Yet, Japan’s geopolitical insecurities in its segment of the Indo-Pacific are not solely about the Senkaku/ Diaoyu islands. Japan’s apprehension in 2004-05 that China’s exploitation of the Chunxiao gas field (located almost on the EEZ boundary line — as Japan perceives it) was pulling natural gas away from the subterranean extension of the field into the Japanese side of the EEZ boundary brought the two countries to the brink of a military clash. While the situation has been contained for the time being, it remains a potential flashpoint. Across the Sea of Japan /East Sea lie other historical and contemporary challenges in the form of the two Koreas, a Russia that appears to be in a protracted state of geopolitical flux, and of course, the omnipresent elephant in the room, namely, the People’s Republic of China.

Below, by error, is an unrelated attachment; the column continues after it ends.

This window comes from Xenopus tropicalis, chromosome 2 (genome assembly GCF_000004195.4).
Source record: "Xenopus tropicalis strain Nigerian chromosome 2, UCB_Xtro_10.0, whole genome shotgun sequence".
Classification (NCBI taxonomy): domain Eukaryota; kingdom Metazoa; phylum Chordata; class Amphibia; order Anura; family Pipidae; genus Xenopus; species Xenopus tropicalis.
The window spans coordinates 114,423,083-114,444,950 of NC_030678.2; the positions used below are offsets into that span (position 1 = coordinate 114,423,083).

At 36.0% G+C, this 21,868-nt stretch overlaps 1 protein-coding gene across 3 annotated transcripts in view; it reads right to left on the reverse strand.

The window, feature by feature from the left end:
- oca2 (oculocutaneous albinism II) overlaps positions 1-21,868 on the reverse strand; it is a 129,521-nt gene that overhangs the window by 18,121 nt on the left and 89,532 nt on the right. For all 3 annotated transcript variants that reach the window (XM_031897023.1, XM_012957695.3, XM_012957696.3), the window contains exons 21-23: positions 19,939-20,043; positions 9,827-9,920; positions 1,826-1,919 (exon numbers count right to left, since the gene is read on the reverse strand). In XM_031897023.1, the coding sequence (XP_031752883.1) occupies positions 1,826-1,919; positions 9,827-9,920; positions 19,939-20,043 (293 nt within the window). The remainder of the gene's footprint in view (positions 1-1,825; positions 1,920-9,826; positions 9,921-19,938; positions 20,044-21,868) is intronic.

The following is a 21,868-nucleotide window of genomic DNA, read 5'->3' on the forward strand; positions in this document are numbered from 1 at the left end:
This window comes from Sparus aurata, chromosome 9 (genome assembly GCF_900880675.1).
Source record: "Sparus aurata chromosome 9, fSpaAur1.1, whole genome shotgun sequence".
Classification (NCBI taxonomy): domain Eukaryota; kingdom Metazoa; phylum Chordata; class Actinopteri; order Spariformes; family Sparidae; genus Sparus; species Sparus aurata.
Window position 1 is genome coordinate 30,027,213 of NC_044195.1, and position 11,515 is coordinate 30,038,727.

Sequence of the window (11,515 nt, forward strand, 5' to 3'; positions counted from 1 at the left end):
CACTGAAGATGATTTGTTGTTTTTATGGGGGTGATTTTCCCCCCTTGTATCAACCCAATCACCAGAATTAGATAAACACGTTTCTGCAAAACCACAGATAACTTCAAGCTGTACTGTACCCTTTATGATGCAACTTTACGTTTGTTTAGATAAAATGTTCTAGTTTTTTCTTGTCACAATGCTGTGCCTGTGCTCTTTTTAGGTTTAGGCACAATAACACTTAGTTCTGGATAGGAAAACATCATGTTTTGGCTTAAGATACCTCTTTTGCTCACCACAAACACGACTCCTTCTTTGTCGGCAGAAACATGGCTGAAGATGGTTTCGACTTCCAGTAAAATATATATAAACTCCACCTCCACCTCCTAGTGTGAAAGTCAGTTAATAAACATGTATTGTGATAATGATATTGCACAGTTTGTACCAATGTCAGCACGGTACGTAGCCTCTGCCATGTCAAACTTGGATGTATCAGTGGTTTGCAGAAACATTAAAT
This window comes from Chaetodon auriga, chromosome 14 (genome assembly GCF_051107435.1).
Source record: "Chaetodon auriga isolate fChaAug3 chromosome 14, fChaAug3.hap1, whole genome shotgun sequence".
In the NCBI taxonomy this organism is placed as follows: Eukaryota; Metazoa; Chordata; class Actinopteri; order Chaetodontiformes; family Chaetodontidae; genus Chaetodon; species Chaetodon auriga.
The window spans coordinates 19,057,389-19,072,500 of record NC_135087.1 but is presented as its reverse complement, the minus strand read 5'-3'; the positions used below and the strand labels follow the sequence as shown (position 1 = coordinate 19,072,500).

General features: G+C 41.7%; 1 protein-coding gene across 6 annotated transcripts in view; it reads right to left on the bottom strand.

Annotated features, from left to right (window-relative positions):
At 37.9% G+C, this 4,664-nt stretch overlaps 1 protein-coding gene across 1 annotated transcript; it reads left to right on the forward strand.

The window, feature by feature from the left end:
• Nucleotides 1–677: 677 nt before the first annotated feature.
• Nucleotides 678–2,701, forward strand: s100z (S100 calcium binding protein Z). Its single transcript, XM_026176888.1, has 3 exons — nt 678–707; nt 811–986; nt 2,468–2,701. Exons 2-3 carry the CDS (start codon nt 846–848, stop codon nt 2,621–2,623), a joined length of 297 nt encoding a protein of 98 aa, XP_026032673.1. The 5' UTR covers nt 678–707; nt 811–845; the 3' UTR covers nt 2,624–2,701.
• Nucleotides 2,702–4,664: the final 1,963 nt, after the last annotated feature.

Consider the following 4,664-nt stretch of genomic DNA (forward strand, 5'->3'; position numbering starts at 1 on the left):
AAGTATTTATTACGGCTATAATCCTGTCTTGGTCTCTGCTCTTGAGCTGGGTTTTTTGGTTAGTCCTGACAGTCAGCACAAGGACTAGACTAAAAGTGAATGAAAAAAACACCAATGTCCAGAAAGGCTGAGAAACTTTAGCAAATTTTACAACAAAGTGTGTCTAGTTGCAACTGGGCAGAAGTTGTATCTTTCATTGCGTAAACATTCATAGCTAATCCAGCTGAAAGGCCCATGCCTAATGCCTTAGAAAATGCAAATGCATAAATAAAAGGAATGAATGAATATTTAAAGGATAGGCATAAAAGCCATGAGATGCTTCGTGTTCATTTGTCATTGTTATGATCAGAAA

Closer home, Japan’s Maritime Self Defense Force (JMSDF) is present and surprisingly active in the Indian Ocean Region (IOR) as well. Its interest in maintaining freedom of navigation within the International Shipping Lanes to and from West Asia in general, and the Persian Gulf and the Gulf of Aden in particular, are well known features of Tokyo’s ‘energy security’ and ‘security-of-energy’ policies. Off the Horn of Africa at the southern tip of the Gulf of Aden, the ‘war-lord-ism’ that substitutes for governance in Somalia is a source of strategic concern at a number of levels. Although rampant piracy and armed-robbery have been checked for the time being, only the most naive optimism can indicate anything but continued strategic instability in and off Somalia — at least for the foreseeable future. The JMSDF’s deployments on anti-piracy missions, involving two destroyers and two long-range maritime-patrol (LRMP) aircraft, have been ongoing since 2009 and will continue through 2017. However, such deployments are at the cost of the JMSDF ORBAT (Order of Battle) within the ECS and the Sea of Japan — areas where, as has already been described, Japan faces far more serious and immediate threats than in West Asia. If India was to explicitly offer the protection of its Navy specifically to Japanese merchantmen in and around the Gulf of Aden, this might free the JMSDF warships and LRMP aircraft from this maritime space and permit them to be redeployed in the ECS to contain and counter China’s naval as well as ‘grey zone’ operations (the latter involving predominantly paramilitary maritime forces). Of course, within the north Arabian Sea, the JMSDF has commitments to the USA-led Coalition Task Force (CTF) 150 (in and off the Persian Gulf) as also to CTF 151 (in and off the Gulf of Aden), which would also have to be factored. These notwithstanding, a specific Indian commitment of Indian naval anti-piracy protection to Japanese trade is likely to go down very well with both Tokyo and Washington, and is something that the Indian Navy with its present warship resources could certainly manage.